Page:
Primary hepatic neuroendocrine carcinoma is rare and its origin is not clearly understood. An admixture of hepatocellular carcinoma (HCC) and neuroendocrine carcinoma is particularly rare. Here, we report a patient with an extremely rare combination of HCC and neuroendocrine carcinoma of the liver. To our knowledge, this is the first reported case in which the carcinoma showed sarcomatous change. The patient was a 76-year-old man who had received outpatient treatment for chronic hepatitis C. On abdominal computed tomography (CT), the hepatic tumor was enhanced in the arterial phase but its density was lower than that of normal liver in the portal phases. His serum α-fetoprotein (AFP) level was very high. Therefore, transarterial chemoembolization (TACE) was performed based on the diagnosis of HCC. Ten months after TACE, his serum AFP level had increased to the level measured before TACE. Partial hepatectomy was performed because CT revealed poor enhancement of the recurrent tumor. Histopathologically, the tumor consisted of two distinct components: moderately differentiated HCC was intermingled with a neuroendocrine carcinoma, which was accompanied by sarcomatous changes. Immunohistochemically, the neuroendocrine carcinoma cells were positive for CD56, chromogranin A and neuron-specific enolase, and negative for AFP. The sarcomatous area was positive for AE1/3 and CD56, consistent with sarcomatous change of neuroendocrine carcinoma. The neuroendocrine carcinoma and/or sarcomatous change may have been due to phenotypic changes and/or dedifferentiation of HCC induced by TACE. Six months after surgery, the patient was diagnosed with metastasis of the neuroendocrine carcinoma to sacral bone. He died 7months after surgery.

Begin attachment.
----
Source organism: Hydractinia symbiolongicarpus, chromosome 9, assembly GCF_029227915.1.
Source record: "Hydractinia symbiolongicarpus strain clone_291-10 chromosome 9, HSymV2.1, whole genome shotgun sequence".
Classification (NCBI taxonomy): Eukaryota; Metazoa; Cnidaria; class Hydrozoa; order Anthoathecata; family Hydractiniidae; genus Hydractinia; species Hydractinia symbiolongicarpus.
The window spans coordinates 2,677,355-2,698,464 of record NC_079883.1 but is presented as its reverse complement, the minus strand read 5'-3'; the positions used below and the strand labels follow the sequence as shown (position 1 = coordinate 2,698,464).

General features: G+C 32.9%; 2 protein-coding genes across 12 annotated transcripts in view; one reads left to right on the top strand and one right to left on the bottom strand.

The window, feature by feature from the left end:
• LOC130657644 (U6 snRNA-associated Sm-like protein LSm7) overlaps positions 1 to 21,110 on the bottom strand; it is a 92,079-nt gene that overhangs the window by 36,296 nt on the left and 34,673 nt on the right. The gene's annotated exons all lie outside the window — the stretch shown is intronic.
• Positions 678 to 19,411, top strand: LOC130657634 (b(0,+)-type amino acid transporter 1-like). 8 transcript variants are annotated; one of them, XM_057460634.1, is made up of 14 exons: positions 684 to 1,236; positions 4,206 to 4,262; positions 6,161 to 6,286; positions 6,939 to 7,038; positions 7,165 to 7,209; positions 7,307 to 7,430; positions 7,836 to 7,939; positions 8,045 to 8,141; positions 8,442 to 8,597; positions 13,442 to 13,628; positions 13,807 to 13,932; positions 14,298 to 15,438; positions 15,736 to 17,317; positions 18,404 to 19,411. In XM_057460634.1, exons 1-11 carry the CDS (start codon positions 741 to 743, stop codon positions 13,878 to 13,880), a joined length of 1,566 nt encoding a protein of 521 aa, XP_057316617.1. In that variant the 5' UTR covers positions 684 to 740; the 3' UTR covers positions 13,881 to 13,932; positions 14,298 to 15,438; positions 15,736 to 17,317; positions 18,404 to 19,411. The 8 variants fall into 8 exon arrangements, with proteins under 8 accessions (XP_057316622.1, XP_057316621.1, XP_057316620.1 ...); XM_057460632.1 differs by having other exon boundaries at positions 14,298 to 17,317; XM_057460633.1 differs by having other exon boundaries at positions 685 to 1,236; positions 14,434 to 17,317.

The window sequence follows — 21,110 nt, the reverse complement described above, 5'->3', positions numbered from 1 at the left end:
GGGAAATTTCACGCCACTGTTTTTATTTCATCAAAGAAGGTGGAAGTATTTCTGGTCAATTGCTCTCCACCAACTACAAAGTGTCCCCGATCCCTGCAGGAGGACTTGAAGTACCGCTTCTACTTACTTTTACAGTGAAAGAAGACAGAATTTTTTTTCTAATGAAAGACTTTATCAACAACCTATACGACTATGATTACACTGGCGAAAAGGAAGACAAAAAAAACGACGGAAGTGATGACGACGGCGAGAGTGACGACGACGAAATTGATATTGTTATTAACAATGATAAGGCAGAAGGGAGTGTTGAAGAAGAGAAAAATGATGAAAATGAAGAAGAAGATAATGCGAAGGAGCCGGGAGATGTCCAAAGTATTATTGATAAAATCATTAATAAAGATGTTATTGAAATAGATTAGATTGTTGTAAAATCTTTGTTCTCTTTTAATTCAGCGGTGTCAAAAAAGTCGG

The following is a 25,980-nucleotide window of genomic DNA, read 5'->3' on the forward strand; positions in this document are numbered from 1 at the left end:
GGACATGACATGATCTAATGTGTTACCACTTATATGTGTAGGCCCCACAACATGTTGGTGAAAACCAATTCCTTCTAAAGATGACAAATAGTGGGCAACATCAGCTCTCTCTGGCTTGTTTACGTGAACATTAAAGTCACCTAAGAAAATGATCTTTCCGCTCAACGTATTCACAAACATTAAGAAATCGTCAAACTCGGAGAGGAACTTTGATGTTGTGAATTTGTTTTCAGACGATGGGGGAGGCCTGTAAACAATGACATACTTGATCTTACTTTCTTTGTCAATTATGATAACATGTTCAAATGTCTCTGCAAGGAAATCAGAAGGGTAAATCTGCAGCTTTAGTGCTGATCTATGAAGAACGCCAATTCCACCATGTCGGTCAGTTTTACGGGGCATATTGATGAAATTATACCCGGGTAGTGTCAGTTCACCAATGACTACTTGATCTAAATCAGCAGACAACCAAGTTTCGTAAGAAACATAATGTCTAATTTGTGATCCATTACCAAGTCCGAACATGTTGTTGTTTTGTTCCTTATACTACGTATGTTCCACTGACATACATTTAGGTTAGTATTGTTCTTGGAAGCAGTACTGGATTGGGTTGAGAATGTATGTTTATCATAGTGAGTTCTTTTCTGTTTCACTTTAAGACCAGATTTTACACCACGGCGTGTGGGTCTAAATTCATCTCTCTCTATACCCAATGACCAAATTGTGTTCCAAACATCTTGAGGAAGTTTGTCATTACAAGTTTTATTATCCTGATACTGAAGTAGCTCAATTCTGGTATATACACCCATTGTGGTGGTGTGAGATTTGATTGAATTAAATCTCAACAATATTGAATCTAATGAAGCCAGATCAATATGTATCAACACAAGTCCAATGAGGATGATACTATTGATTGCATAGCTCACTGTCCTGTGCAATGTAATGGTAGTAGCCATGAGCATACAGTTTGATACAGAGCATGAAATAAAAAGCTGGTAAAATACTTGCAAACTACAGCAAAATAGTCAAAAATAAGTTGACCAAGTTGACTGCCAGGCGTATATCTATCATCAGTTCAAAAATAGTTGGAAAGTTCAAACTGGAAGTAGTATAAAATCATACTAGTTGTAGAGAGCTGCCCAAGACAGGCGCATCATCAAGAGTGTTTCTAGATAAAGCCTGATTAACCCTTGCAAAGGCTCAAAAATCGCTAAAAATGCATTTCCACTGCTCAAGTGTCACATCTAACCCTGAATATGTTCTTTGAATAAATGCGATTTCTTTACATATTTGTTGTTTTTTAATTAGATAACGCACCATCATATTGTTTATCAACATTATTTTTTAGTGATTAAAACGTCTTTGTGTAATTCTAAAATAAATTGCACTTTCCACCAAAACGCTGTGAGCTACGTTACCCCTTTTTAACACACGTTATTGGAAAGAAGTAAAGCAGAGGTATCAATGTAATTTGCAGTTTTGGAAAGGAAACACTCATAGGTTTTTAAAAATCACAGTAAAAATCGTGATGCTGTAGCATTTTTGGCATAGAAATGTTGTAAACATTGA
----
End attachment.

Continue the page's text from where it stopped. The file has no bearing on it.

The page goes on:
ASJC Scopus subject areas
- Infectious Diseases